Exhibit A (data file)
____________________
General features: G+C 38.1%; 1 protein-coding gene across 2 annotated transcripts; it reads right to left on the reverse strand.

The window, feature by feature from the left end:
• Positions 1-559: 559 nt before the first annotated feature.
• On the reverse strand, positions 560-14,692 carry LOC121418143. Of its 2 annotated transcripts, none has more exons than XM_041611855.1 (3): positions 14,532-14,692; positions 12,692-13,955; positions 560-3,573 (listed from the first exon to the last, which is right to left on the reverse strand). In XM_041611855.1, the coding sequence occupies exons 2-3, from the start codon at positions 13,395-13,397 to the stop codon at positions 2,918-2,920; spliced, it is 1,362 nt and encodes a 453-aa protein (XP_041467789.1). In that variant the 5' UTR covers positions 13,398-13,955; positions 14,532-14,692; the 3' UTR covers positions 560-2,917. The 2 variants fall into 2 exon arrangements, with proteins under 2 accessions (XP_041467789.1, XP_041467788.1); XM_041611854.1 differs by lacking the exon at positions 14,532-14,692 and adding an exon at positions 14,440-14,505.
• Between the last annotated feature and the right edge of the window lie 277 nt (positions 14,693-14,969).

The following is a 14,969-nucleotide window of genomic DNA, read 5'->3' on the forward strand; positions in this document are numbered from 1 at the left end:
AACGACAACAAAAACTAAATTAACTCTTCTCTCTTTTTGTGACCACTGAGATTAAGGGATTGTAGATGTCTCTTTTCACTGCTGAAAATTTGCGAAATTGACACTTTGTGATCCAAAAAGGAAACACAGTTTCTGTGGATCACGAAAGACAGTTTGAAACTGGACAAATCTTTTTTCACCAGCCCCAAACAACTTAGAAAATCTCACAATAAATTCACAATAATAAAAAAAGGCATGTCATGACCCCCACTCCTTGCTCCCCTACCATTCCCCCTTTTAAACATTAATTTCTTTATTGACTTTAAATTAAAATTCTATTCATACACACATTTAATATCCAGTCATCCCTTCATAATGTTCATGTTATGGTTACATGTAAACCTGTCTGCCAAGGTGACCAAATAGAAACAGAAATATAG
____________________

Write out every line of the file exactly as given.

General features: G+C 38.1%; 1 protein-coding gene across 2 annotated transcripts; it reads right to left on the reverse strand.

The window, feature by feature from the left end:
• Positions 1-559: 559 nt before the first annotated feature.
• On the reverse strand, positions 560-14,692 carry LOC121418143. Of its 2 annotated transcripts, none has more exons than XM_041611855.1 (3): positions 14,532-14,692; positions 12,692-13,955; positions 560-3,573 (listed from the first exon to the last, which is right to left on the reverse strand). In XM_041611855.1, the coding sequence occupies exons 2-3, from the start codon at positions 13,395-13,397 to the stop codon at positions 2,918-2,920; spliced, it is 1,362 nt and encodes a 453-aa protein (XP_041467789.1). In that variant the 5' UTR covers positions 13,398-13,955; positions 14,532-14,692; the 3' UTR covers positions 560-2,917. The 2 variants fall into 2 exon arrangements, with proteins under 2 accessions (XP_041467789.1, XP_041467788.1); XM_041611854.1 differs by lacking the exon at positions 14,532-14,692 and adding an exon at positions 14,440-14,505.
• Between the last annotated feature and the right edge of the window lie 277 nt (positions 14,693-14,969).

The following is a 14,969-nucleotide window of genomic DNA, read 5'->3' on the forward strand; positions in this document are numbered from 1 at the left end:
AACGACAACAAAAACTAAATTAACTCTTCTCTCTTTTTGTGACCACTGAGATTAAGGGATTGTAGATGTCTCTTTTCACTGCTGAAAATTTGCGAAATTGACACTTTGTGATCCAAAAAGGAAACACAGTTTCTGTGGATCACGAAAGACAGTTTGAAACTGGACAAATCTTTTTTCACCAGCCCCAAACAACTTAGAAAATCTCACAATAAATTCACAATAATAAAAAAAGGCATGTCATGACCCCCACTCCTTGCTCCCCTACCATTCCCCCTTTTAAACATTAATTTCTTTATTGACTTTAAATTAAAATTCTATTCATACACACATTTAATATCCAGTCATCCCTTCATAATGTTCATGTTATGGTTACATGTAAACCTGTCTGCCAAGGTGACCAAATAGAAACAGAAATATAG